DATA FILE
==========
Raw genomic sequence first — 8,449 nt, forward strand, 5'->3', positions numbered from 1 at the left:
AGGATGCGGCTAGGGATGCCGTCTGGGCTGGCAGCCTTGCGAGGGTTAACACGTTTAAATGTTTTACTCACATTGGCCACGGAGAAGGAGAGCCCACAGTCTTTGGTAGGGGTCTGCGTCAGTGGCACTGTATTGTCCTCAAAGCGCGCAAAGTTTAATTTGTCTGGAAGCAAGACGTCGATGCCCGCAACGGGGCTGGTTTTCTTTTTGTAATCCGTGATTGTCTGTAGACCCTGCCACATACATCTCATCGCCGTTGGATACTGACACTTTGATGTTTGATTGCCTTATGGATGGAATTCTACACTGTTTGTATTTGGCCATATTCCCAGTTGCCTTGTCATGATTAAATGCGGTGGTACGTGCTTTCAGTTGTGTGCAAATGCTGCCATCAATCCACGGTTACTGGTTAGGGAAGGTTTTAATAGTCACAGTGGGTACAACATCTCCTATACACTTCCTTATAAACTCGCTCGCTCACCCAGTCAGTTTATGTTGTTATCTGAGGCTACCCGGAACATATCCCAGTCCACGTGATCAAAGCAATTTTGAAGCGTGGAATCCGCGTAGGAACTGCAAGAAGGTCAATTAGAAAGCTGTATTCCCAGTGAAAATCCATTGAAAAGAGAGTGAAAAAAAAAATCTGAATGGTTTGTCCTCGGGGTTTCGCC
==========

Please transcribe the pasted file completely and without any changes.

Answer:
Raw genomic sequence first — 8,449 nt, forward strand, 5'->3', positions numbered from 1 at the left:
AGGATGCGGCTAGGGATGCCGTCTGGGCTGGCAGCCTTGCGAGGGTTAACACGTTTAAATGTTTTACTCACATTGGCCACGGAGAAGGAGAGCCCACAGTCTTTGGTAGGGGTCTGCGTCAGTGGCACTGTATTGTCCTCAAAGCGCGCAAAGTTTAATTTGTCTGGAAGCAAGACGTCGATGCCCGCAACGGGGCTGGTTTTCTTTTTGTAATCCGTGATTGTCTGTAGACCCTGCCACATACATCTCATCGCCGTTGGATACTGACACTTTGATGTTTGATTGCCTTATGGATGGAATTCTACACTGTTTGTATTTGGCCATATTCCCAGTTGCCTTGTCATGATTAAATGCGGTGGTACGTGCTTTCAGTTGTGTGCAAATGCTGCCATCAATCCACGGTTACTGGTTAGGGAAGGTTTTAATAGTCACAGTGGGTACAACATCTCCTATACACTTCCTTATAAACTCGCTCGCTCACCCAGTCAGTTTATGTTGTTATCTGAGGCTACCCGGAACATATCCCAGTCCACGTGATCAAAGCAATTTTGAAGCGTGGAATCCGCGTAGGAACTGCAAGAAGGTCAATTAGAAAGCTGTATTCCCAGTGAAAATCCATTGAAAAGAGAGTGAAAAAAAAAATCTGAATGGTTTGTCCTCGGGGTTTCGCC